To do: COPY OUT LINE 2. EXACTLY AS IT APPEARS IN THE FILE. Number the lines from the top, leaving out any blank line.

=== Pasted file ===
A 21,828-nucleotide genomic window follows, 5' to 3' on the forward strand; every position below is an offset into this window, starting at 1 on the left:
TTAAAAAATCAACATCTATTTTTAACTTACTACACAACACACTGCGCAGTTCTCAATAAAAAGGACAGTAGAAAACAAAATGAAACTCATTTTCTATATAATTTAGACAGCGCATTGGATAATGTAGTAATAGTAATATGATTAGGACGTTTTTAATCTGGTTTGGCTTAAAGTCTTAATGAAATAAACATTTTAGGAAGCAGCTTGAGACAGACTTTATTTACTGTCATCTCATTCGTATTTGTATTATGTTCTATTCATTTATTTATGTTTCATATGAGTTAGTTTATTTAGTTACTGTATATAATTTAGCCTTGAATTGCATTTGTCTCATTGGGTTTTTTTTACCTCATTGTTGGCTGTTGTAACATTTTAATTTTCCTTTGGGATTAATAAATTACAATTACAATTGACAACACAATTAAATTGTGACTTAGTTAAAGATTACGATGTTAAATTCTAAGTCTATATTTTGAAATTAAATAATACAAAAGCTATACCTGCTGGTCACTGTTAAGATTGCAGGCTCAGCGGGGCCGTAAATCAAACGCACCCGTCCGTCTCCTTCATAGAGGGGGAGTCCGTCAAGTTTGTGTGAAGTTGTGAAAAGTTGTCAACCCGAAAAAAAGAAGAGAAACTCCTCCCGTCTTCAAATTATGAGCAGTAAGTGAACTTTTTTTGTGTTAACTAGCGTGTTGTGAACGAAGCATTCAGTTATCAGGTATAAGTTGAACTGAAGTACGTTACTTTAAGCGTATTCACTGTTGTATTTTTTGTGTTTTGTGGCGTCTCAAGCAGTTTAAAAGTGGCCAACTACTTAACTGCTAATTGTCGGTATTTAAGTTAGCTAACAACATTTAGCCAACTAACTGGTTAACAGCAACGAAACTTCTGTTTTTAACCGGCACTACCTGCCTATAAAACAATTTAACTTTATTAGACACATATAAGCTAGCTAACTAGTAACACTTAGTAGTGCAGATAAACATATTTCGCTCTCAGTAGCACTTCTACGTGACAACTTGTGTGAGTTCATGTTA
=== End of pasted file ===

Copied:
TTAAAAAATCAACATCTATTTTTAACTTACTACACAACACACTGCGCAGTTCTCAATAAAAAGGACAGTAGAAAACAAAATGAAACTCATTTTCTATATAATTTAGACAGCGCATTGGATAATGTAGTAATAGTAATATGATTAGGACGTTTTTAATCTGGTTTGGCTTAAAGTCTTAATGAAATAAACATTTTAGGAAGCAGCTTGAGACAGACTTTATTTACTGTCATCTCATTCGTATTTGTATTATGTTCTATTCATTTATTTATGTTTCATATGAGTTAGTTTATTTAGTTACTGTATATAATTTAGCCTTGAATTGCATTTGTCTCATTGGGTTTTTTTTACCTCATTGTTGGCTGTTGTAACATTTTAATTTTCCTTTGGGATTAATAAATTACAATTACAATTGACAACACAATTAAATTGTGACTTAGTTAAAGATTACGATGTTAAATTCTAAGTCTATATTTTGAAATTAAATAATACAAAAGCTATACCTGCTGGTCACTGTTAAGATTGCAGGCTCAGCGGGGCCGTAAATCAAACGCACCCGTCCGTCTCCTTCATAGAGGGGGAGTCCGTCAAGTTTGTGTGAAGTTGTGAAAAGTTGTCAACCCGAAAAAAAGAAGAGAAACTCCTCCCGTCTTCAAATTATGAGCAGTAAGTGAACTTTTTTTGTGTTAACTAGCGTGTTGTGAACGAAGCATTCAGTTATCAGGTATAAGTTGAACTGAAGTACGTTACTTTAAGCGTATTCACTGTTGTATTTTTTGTGTTTTGTGGCGTCTCAAGCAGTTTAAAAGTGGCCAACTACTTAACTGCTAATTGTCGGTATTTAAGTTAGCTAACAACATTTAGCCAACTAACTGGTTAACAGCAACGAAACTTCTGTTTTTAACCGGCACTACCTGCCTATAAAACAATTTAACTTTATTAGACACATATAAGCTAGCTAACTAGTAACACTTAGTAGTGCAGATAAACATATTTCGCTCTCAGTAGCACTTCTACGTGACAACTTGTGTGAGTTCATGTTA